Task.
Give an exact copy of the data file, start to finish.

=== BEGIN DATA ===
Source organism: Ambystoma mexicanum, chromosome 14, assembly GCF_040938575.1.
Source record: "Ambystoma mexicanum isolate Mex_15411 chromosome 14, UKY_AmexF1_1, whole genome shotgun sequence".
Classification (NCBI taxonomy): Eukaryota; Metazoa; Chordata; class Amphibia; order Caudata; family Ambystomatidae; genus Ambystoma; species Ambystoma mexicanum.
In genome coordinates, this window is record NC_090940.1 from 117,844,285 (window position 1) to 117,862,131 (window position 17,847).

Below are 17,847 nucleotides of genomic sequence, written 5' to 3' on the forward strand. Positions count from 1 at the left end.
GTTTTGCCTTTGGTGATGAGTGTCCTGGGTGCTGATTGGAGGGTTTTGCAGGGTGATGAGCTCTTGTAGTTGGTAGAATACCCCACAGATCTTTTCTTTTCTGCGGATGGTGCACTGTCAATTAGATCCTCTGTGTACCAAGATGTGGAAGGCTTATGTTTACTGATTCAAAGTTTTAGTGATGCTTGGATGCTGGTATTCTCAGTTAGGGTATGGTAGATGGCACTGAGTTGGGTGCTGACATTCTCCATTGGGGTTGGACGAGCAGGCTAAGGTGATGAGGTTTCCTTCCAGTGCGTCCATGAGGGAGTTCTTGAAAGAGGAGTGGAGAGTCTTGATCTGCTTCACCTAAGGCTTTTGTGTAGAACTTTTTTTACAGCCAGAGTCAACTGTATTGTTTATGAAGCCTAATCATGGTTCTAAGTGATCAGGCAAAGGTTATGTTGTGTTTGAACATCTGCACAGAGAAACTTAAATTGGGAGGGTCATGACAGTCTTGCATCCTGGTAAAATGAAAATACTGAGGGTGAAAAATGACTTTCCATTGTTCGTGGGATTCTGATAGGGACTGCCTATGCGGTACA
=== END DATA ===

Source organism: Ambystoma mexicanum, chromosome 14, assembly GCF_040938575.1.
Source record: "Ambystoma mexicanum isolate Mex_15411 chromosome 14, UKY_AmexF1_1, whole genome shotgun sequence".
Classification (NCBI taxonomy): Eukaryota; Metazoa; Chordata; class Amphibia; order Caudata; family Ambystomatidae; genus Ambystoma; species Ambystoma mexicanum.
In genome coordinates, this window is record NC_090940.1 from 117,844,285 (window position 1) to 117,862,131 (window position 17,847).

Below are 17,847 nucleotides of genomic sequence, written 5' to 3' on the forward strand. Positions count from 1 at the left end.
GTTTTGCCTTTGGTGATGAGTGTCCTGGGTGCTGATTGGAGGGTTTTGCAGGGTGATGAGCTCTTGTAGTTGGTAGAATACCCCACAGATCTTTTCTTTTCTGCGGATGGTGCACTGTCAATTAGATCCTCTGTGTACCAAGATGTGGAAGGCTTATGTTTACTGATTCAAAGTTTTAGTGATGCTTGGATGCTGGTATTCTCAGTTAGGGTATGGTAGATGGCACTGAGTTGGGTGCTGACATTCTCCATTGGGGTTGGACGAGCAGGCTAAGGTGATGAGGTTTCCTTCCAGTGCGTCCATGAGGGAGTTCTTGAAAGAGGAGTGGAGAGTCTTGATCTGCTTCACCTAAGGCTTTTGTGTAGAACTTTTTTTACAGCCAGAGTCAACTGTATTGTTTATGAAGCCTAATCATGGTTCTAAGTGATCAGGCAAAGGTTATGTTGTGTTTGAACATCTGCACAGAGAAACTTAAATTGGGAGGGTCATGACAGTCTTGCATCCTGGTAAAATGAAAATACTGAGGGTGAAAAATGACTTTCCATTGTTCGTGGGATTCTGATAGGGACTGCCTATGCGGTACA